Title:
METHOD AND PRODUCT OF ENHANCED DURABILITY WRINKLE RESISTANT AND/OR PUCKER FREE GARMENTS
Kind Code:
A1


Abstract:
Wrinkle resistant garments produced by the cross-linking of cellulose and/or pucker free garments produced by adding a fuse tape into an edge seam are treated with chemicals such as sodium tetraborate and/or similar compounds having a pH of about 9-10 or higher in a process that can significantly improve the garment's durability. The selected chemical is applied to areas of the garments which are subject to excessive abrasion during daily wear and laundering.



Inventors:
Siu, Linus Y. (Singapore, SG)
Application Number:
10/162719
Publication Date:
12/11/2003
Filing Date:
06/06/2002
Assignee:
SIU LINUS Y.
Primary Class:
International Classes:
A41B3/00; A41B7/00; A41D27/24; (IPC1-7): A41B1/00; A41D1/00
View Patent Images:



Primary Examiner:
VANATTA, AMY B
Attorney, Agent or Firm:
Houtteman Law LLC (Merrifield, VA, US)
Claims:

What is claimed is:



1. A wrinkle resistant garment having at least one enhanced wear edge component, said garment comprising: a generally wrinkle resistant garment formed with cross-linked fabric having generally flat panel components; said generally wrinkle resistant garment having at least one component reversibly bent forming an edge; and a cross-linking inhibitor applied on said at least one reversely bent edge prior to curing of said wrinkle resistant garment wherein cross-linking at said at least one reversely bent outermost edge is reduced as compared with said flat panel components of said garment.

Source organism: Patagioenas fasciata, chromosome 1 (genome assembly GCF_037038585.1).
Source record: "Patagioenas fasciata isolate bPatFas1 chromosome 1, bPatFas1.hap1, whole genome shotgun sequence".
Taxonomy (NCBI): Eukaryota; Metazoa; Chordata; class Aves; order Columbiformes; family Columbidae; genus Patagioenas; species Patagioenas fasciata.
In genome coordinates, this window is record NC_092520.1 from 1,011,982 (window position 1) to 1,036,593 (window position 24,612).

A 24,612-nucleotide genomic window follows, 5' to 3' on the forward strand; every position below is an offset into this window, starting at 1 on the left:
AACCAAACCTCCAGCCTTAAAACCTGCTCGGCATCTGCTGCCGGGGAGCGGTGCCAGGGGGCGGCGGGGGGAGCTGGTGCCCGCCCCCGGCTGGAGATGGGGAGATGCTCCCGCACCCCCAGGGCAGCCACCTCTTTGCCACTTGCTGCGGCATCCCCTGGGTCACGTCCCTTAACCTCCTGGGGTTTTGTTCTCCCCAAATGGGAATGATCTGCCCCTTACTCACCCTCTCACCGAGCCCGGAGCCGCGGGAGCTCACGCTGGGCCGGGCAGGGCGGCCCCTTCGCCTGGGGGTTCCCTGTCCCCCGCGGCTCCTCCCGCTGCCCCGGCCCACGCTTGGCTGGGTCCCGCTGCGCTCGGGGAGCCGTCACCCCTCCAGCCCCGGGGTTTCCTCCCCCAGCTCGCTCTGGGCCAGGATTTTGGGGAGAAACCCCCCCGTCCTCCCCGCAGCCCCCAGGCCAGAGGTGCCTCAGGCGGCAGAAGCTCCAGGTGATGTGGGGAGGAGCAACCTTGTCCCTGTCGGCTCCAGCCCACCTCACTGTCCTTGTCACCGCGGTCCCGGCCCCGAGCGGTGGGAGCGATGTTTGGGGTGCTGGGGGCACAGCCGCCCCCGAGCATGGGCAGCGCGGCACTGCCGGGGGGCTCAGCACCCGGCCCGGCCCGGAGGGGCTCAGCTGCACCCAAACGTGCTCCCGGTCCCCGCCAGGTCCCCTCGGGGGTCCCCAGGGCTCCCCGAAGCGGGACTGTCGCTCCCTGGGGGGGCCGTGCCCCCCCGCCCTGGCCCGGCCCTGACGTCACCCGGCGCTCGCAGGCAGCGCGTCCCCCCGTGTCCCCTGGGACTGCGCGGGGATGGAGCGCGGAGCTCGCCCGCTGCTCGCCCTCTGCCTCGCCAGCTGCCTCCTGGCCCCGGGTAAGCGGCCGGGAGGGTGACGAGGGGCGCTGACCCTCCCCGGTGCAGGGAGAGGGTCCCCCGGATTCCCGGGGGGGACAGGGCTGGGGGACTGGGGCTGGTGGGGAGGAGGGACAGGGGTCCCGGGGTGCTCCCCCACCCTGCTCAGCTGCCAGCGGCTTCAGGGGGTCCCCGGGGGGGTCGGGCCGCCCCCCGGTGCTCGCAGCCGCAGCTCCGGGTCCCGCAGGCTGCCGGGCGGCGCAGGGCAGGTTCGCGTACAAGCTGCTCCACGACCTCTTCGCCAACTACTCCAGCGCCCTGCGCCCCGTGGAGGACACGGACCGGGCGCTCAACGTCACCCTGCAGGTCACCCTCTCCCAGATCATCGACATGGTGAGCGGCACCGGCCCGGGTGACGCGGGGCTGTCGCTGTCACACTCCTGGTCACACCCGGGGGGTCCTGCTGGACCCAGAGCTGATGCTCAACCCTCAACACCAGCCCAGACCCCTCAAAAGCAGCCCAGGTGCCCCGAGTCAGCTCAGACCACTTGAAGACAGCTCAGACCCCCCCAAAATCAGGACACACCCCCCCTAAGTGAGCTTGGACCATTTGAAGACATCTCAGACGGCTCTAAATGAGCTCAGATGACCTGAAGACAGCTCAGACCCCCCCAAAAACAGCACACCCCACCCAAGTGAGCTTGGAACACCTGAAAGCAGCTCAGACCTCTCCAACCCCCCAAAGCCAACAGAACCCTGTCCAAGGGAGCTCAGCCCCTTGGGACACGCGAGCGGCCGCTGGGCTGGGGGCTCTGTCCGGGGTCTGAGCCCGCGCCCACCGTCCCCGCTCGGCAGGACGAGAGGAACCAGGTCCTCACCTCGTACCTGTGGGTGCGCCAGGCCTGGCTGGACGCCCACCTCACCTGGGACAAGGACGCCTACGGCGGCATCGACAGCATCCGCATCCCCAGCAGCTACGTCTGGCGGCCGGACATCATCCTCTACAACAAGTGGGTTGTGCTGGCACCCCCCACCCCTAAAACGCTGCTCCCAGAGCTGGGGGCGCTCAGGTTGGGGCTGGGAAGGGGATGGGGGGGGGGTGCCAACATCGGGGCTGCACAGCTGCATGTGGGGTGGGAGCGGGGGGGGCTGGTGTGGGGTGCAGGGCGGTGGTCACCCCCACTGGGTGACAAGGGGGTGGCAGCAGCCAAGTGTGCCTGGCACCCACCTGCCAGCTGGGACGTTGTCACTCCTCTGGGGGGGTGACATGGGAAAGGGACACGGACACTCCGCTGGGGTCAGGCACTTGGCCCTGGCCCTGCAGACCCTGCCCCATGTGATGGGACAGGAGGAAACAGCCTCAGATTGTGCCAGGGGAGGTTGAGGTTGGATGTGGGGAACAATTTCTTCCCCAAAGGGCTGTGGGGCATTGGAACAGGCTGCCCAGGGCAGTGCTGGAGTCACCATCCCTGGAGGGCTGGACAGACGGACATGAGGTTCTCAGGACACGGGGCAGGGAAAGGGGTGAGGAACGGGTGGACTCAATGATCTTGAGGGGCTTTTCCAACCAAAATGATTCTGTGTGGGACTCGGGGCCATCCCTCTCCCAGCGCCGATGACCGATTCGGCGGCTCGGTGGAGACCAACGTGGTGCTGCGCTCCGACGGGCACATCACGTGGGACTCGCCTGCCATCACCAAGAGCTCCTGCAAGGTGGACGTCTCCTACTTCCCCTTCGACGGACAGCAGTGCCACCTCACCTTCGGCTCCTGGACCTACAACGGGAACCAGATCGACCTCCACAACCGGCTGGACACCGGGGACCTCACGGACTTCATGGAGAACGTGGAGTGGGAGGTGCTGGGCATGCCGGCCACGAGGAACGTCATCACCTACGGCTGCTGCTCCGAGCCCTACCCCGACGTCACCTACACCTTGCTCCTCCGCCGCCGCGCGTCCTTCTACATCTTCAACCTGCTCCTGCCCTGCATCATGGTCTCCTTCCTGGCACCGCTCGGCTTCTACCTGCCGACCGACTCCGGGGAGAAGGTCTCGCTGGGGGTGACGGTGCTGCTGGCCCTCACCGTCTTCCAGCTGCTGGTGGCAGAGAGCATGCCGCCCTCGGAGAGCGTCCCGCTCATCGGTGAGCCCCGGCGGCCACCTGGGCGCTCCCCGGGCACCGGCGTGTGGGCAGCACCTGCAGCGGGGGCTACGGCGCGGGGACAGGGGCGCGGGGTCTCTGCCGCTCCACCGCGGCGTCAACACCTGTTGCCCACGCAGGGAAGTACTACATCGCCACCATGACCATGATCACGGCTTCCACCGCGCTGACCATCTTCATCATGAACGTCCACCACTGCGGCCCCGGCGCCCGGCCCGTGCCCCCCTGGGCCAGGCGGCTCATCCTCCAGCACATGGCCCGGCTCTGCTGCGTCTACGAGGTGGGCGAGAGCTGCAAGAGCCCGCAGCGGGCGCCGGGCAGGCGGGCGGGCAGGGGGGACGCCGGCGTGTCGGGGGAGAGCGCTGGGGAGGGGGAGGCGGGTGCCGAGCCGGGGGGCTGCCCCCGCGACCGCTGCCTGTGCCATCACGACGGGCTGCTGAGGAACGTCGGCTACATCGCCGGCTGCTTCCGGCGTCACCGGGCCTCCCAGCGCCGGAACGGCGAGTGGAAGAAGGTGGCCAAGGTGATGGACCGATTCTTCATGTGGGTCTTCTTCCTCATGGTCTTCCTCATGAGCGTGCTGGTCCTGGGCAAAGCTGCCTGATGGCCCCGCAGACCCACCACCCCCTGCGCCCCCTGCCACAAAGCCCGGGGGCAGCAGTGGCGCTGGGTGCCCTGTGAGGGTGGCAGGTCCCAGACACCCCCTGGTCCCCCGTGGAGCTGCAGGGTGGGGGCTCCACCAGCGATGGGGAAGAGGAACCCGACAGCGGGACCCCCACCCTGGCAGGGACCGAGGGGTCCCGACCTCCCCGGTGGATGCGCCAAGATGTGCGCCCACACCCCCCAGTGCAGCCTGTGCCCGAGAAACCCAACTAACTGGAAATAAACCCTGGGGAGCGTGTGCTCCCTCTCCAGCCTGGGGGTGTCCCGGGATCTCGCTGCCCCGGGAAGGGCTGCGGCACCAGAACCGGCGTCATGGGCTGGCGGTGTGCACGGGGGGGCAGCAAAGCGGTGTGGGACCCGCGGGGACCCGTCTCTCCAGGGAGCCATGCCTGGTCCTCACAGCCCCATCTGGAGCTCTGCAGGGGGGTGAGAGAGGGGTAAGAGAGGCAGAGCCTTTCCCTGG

2. A wrinkle resistant garment having at least one enhanced wear edge component as defined in claim 1 wherein: said cross-linking inhibitor being applied to an outer actuate edge surface of said reversely bent edge in an arc having a length of from 90 to 120 degrees.

3. A wrinkle resistant garment having at least one enhanced wear edge component as defined in claim 1 wherein: said cross-linking inhibitor being applied to an outer actuate edge of said reversely bent edge to a depth of at least fifty percent of the thickness of said garment fabric.

4. A wrinkle resistant garment having at least one enhanced wear edge component as defined in claim 1 wherein: said cross-linking inhibitor being applied to an outer actuate edge of said reversely bent edge to a depth of one hundred percent of the thickness of said garment fabric.

5. A wrinkle resistant garment having at least one enhanced wear edge component as defined in claim 1 wherein; said cross-linking inhibitor comprises a sodium borate solution.

6. An enhanced wear component of a wrinkle resistant shirt collar, said collar comprising: an interior fabric collar component reversibly bent at an outermost edge; an exterior fabric, collar component reversibly bent at an outermost edge; said exterior fabric collar being formed with a generally wrinkle resistant cross-linked fabric; a bonding strip interposed within said collar peripherally at an outer edge of said collar and adjacent to said exterior fabric collar component; a stitch extending through said reversibly bent portions of said interior collar fabric said bonding strip and said exterior collar fabric; and a cross-linking inhibitor applied on said outermost edge of said exterior fabric collar.